72 Hour Kits

The first thing you need to know about 72-hour kits is BEWARE! That may seem a little strong, but too many companies market 72-hour kits that are filled with nothing but cheap junk made in China.

People purchase a 72-hour kit because it is an instantaneous way to get a measure of peace-of-mind. They pick one up at the local big-box store or online, throw it up in the attic, and think they are prepared for whatever life or Mother Nature throws at them. This false sense of security is unfortunately only exposed during an actual emergency when the contents of these kits either don’t work, taste terrible, or provide less-than-adequate protection.

We highly recommend having a 72-hour kit, and these are the things we look for when buying one:

Wise Foods Mylar Pouches


Make sure you have light-weight, freeze-dried food that can truly sustain you and your family for 72 hours. The reason we recommend freeze-dried food is because of its long shelf life and ability to reconstitute with just water. Too often, people put perishable items or cans with 1-2 year expiration dates into their 72-hour kit and then throw them in the attic where they are forgotten. Five years later when a disaster strikes, the food is worthless. The long shelf life of freeze-dried food helps minimize this problem. See food items >>


Water Filter

Too many 72-hour kits contain “packs of water.” Believe it or not, water can actually go bad, so these packs guarantee its freshness for a few years. But like we have said so many times on this site, it is virtually impossible to carry enough water to sustain a person for a couple of days. It’s just too heavy and bulky. That’s why we recommend a good water filter so you can clean the water you come in contact with. See water filters >>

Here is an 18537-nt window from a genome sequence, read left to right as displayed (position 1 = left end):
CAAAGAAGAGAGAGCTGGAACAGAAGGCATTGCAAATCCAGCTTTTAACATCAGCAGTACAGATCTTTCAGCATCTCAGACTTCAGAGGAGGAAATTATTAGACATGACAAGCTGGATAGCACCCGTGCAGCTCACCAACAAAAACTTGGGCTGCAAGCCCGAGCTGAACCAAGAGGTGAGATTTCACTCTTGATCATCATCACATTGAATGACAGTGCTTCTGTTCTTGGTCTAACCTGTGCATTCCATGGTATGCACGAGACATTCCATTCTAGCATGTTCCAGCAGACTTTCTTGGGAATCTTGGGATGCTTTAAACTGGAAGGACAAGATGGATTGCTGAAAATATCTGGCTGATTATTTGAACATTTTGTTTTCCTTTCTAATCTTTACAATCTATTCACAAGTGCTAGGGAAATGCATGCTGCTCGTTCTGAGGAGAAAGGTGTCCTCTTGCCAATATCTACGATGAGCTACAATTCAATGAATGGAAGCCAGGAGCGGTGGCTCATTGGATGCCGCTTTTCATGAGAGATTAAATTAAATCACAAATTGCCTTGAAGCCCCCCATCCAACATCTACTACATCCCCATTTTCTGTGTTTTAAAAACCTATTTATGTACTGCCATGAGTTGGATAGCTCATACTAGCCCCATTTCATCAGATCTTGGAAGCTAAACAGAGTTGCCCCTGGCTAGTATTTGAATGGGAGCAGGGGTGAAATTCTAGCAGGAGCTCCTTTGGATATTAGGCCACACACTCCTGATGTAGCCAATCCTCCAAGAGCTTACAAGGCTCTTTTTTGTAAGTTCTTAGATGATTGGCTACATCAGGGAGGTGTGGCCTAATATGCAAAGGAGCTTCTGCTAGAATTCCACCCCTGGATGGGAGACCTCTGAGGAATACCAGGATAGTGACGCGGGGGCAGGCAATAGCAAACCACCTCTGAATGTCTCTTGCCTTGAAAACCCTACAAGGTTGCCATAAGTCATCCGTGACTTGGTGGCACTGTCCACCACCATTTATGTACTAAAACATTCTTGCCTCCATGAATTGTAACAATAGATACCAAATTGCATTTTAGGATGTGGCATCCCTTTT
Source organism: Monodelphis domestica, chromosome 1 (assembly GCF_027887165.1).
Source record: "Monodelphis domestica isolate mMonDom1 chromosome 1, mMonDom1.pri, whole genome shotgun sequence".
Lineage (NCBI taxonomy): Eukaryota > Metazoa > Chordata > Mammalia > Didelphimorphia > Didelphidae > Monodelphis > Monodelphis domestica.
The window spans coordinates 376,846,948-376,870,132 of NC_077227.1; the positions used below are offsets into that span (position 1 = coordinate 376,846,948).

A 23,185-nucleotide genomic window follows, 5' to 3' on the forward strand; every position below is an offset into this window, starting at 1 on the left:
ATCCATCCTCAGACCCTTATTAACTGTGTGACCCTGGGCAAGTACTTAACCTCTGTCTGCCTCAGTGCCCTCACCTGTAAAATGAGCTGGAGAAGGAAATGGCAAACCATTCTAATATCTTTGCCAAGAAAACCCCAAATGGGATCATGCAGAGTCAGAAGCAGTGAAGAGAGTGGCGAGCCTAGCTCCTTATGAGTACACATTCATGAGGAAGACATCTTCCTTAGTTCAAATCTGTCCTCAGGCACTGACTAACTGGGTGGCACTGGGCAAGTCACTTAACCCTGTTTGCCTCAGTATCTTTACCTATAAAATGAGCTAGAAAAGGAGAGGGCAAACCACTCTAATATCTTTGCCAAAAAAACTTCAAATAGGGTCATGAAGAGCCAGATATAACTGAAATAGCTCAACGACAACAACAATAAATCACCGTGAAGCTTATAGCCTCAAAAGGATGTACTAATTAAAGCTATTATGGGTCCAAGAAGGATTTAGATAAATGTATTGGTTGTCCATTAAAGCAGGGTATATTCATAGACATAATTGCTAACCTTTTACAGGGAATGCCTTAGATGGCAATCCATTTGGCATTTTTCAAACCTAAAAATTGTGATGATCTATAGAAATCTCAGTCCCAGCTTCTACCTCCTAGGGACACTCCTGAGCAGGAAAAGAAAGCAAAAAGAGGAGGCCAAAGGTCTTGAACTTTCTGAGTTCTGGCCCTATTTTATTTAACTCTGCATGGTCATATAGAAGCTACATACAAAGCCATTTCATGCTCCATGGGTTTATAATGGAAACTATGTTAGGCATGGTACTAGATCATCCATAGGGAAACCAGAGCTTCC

This may be our biggest pet peeve. Some emergency preparedness websites offer a backpack that looks less sturdy than the one most kindergartners use. It seems to us, that if you are truly in an emergency situation you will want a heavy-duty pack that can hold a lot of gear and yet be comfortable to wear. Please watch out for junky backpacks that look like they were made with cheap labor in a sweatshop.

Emergency Supplies

When it comes to emergency supplies, we think it’s best for each person to customize his or her own 72-hour kit. People have their own ideas about what’s important and what’s not. However, we strongly recommend you go to your local grocery store to find these items. The first-aid kits, utensils, multi tools, and other wares that come in “off-the-shelf” 72-hour kits are manufactured in China and are extremely low quality. You can save money by buying these items yourself.

Who do we recommend?

You can read reviews on 72 hour kits here. We recommend adding your own individualized items to whatever kit you decide to purchase.

What should go in a 72 hour kit?

View our 72 hour kit checklist page for a full list of essential items to include in your 72 hour kit.